- Always align and justify content to the left - including bullet points.
- Consultation page titles – maximum of nine words including signs such as & or - etc
Remember, most people do not like ton scroll too far down a web page, if at all. A good guide is that the visual length of a page should go no more than one screen past ‘the fold’ - the place from where you would naturally have to start scrolling.
Attachments or links can be used instead of text if the page is too long.
A good page title not only tells customers what your web page is about, .ut has the power to boost Search Engine Optimisation (SEO) - see below.
- Include keywords in your page title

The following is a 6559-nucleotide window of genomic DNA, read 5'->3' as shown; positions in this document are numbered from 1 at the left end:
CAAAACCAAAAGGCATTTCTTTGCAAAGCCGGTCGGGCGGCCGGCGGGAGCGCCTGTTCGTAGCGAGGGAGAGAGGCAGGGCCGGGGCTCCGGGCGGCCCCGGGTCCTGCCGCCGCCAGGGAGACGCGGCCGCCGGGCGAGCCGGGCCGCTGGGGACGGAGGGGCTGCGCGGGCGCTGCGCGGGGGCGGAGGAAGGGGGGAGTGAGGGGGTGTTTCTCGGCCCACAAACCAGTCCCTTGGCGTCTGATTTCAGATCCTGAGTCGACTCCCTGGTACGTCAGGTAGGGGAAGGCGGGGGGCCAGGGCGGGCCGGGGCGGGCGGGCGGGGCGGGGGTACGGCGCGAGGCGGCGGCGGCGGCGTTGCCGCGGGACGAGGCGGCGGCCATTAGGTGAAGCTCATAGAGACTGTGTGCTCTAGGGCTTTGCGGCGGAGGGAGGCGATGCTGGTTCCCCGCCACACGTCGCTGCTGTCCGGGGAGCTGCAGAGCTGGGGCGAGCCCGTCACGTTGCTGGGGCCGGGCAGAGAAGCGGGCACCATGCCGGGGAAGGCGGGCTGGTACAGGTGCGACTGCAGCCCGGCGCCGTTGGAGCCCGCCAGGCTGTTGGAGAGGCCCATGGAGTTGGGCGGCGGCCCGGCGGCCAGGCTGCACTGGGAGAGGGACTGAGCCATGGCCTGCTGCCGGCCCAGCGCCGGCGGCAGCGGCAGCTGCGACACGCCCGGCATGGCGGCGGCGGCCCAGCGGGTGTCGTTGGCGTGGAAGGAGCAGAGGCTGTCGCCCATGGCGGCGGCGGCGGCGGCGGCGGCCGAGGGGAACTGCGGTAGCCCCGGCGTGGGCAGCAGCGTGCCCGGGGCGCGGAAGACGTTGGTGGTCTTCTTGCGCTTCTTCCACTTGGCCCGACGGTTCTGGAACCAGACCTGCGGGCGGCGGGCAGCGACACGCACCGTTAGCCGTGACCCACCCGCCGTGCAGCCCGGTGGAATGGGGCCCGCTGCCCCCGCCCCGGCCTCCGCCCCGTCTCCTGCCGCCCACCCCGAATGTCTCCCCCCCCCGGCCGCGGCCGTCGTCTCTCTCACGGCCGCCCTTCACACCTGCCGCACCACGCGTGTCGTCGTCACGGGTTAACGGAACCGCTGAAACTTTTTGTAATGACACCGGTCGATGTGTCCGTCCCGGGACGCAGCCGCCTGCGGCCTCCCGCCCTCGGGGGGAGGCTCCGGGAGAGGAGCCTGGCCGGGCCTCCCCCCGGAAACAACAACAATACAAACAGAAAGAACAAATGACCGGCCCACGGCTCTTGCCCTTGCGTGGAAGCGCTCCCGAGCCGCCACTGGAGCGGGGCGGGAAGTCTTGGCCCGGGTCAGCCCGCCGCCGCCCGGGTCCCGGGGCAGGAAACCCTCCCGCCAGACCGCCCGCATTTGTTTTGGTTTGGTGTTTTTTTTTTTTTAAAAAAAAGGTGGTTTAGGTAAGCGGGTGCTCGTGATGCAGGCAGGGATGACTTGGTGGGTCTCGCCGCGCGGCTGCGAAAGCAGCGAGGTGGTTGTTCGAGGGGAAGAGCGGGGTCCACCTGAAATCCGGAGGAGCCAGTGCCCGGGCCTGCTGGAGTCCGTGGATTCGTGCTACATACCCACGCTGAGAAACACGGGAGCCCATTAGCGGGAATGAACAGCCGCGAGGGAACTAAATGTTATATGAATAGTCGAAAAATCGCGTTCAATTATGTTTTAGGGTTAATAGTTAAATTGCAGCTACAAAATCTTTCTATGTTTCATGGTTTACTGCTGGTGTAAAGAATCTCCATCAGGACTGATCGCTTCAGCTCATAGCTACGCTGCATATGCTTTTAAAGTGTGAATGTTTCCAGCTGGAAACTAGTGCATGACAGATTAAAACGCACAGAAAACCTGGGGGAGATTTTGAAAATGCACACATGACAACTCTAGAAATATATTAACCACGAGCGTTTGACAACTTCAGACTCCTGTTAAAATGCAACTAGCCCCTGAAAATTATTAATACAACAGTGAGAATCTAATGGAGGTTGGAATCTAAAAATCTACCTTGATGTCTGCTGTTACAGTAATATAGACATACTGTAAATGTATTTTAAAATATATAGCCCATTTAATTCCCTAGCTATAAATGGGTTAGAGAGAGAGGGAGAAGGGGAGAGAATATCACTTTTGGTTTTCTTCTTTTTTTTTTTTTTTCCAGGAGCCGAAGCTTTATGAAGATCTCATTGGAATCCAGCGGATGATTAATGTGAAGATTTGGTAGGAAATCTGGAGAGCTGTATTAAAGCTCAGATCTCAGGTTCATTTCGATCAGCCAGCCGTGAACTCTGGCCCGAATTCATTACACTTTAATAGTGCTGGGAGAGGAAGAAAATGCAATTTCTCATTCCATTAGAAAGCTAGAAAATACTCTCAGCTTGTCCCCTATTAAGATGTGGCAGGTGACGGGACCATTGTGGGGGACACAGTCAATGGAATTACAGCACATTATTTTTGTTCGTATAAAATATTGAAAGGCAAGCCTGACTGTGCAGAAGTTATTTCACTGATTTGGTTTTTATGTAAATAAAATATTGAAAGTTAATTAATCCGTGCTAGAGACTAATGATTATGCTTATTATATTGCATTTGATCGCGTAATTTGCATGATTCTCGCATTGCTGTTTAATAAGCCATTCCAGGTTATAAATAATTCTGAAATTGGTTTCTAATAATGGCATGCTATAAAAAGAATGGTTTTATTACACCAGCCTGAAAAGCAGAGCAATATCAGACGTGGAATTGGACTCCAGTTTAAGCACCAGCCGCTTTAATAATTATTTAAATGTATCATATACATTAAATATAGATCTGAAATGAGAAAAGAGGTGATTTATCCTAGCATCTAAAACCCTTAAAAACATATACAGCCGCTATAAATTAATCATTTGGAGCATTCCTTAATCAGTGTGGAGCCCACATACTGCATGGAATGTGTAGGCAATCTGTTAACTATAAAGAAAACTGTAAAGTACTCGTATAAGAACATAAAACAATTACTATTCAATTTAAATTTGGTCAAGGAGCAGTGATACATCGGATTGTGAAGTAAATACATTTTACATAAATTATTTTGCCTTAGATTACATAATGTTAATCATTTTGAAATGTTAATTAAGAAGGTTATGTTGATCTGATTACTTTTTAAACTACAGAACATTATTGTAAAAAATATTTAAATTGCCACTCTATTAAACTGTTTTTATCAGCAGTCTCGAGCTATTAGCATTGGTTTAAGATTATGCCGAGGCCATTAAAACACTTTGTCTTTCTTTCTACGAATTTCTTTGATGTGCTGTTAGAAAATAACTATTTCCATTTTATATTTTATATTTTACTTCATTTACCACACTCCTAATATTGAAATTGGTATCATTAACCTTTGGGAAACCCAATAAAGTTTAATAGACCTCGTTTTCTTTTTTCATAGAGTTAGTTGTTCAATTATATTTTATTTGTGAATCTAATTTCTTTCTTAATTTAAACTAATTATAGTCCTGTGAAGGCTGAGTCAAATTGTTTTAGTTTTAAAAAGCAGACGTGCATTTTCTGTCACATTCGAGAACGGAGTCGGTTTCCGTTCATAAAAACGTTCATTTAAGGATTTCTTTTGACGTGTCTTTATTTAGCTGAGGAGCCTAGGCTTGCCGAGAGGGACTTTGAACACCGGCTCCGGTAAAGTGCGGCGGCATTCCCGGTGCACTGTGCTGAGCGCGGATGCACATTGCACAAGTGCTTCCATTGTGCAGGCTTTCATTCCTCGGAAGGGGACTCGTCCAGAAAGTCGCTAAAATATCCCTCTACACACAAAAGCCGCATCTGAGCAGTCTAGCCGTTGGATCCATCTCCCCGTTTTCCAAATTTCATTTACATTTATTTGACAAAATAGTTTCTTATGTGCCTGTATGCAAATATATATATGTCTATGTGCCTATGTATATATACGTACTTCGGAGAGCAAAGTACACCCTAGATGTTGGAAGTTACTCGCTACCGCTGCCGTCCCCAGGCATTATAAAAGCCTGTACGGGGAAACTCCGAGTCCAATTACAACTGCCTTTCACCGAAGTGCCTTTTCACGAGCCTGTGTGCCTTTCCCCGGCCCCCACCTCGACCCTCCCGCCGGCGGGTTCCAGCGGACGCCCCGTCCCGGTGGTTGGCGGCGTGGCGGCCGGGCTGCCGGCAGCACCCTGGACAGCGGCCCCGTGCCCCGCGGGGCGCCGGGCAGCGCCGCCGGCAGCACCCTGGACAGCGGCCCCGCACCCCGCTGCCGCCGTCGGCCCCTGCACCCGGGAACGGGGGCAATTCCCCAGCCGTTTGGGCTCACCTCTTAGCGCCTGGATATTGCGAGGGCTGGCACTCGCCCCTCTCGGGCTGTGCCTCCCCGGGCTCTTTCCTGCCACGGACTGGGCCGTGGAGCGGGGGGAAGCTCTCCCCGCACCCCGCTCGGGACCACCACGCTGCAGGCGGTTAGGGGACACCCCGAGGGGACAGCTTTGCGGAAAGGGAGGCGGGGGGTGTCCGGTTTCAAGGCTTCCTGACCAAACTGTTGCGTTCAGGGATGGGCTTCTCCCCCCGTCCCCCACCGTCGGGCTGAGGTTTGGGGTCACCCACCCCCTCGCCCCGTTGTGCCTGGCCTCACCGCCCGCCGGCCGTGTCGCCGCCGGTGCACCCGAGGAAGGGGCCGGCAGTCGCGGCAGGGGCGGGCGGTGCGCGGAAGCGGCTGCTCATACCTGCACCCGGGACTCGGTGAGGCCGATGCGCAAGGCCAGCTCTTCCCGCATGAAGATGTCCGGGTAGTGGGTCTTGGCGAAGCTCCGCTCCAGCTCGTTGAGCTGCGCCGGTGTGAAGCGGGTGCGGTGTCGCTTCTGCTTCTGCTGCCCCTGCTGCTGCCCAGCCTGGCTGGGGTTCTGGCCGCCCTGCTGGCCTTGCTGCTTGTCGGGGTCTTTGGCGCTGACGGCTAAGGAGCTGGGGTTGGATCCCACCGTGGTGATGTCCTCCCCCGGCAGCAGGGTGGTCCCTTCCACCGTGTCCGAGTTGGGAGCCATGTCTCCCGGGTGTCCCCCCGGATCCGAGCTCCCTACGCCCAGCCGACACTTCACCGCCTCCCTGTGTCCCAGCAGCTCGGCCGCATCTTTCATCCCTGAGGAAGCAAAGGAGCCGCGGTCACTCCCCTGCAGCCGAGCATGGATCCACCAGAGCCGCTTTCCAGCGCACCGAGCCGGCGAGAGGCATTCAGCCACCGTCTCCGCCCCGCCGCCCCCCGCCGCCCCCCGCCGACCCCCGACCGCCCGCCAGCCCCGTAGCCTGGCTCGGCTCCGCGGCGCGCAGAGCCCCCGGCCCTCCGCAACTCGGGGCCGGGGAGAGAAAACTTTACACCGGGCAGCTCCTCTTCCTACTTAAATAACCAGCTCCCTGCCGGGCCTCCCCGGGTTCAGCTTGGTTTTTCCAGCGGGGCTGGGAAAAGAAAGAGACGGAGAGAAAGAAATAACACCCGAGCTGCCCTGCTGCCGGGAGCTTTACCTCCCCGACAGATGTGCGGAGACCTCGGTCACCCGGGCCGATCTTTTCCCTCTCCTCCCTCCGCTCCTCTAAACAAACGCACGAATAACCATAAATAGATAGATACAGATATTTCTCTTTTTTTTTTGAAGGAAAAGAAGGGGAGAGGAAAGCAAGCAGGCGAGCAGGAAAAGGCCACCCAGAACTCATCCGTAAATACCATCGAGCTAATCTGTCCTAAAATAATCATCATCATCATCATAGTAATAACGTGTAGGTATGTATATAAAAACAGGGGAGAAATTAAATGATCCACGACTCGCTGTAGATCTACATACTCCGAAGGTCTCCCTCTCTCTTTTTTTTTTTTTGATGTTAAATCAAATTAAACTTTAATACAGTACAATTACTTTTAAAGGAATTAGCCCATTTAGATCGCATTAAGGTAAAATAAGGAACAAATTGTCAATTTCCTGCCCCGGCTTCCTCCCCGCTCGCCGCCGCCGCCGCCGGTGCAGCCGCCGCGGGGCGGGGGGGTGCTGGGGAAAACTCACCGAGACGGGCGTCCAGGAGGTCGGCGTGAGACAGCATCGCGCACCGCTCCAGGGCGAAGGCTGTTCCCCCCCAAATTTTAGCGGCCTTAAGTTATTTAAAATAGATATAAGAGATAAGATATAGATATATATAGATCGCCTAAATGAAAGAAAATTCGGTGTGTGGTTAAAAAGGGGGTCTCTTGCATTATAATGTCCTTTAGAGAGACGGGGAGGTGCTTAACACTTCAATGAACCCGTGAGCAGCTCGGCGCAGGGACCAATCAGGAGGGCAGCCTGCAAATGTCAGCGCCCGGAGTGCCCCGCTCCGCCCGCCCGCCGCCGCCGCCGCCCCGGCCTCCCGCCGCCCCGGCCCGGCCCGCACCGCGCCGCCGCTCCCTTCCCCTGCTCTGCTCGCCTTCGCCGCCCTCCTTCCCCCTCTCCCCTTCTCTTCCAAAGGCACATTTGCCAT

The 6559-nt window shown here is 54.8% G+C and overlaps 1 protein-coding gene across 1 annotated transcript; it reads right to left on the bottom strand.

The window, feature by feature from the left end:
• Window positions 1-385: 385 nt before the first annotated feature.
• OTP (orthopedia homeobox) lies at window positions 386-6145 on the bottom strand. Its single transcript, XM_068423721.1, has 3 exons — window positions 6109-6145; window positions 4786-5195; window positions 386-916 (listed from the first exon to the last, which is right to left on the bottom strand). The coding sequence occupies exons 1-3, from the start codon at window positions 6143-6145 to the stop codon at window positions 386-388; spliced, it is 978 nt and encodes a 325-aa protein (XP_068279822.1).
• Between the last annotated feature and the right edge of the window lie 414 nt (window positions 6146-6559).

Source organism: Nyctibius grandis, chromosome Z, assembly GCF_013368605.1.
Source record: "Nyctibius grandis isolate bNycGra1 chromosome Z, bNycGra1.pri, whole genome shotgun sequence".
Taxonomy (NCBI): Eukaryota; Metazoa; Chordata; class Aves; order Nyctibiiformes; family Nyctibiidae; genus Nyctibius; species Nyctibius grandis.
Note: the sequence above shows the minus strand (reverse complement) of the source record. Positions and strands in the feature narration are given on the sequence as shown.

- Remember the first few words of your title are the most important
- Make sure your page title is clear and accurate
- Keep title short (Consultations – maximum nine words)
Example: If your keywords are “SEO Mistakes,” then “SEO Mistakes and How to Avoid Them” would be a more effective title than “How to Avoid Common SEO Mistakes”
- Duplicate titles – each page should be unique
- Confuse the customer with unhelpful titles
Links on web pages can successfully signpost visitors to more relevant information or resources. They are also important for search engine rankings. Good keywords in link phrases play a crucial role in Search Engine Optimisation.
If you are linking to an external website please link directly to the required page .This is known as ‘deep’ linking and saves the user from multiple clicks on the new site.
Good: For online payments, visit the Online Payments Service.
Bad: For online payments, select the following link to be directed to the Online Payments Service.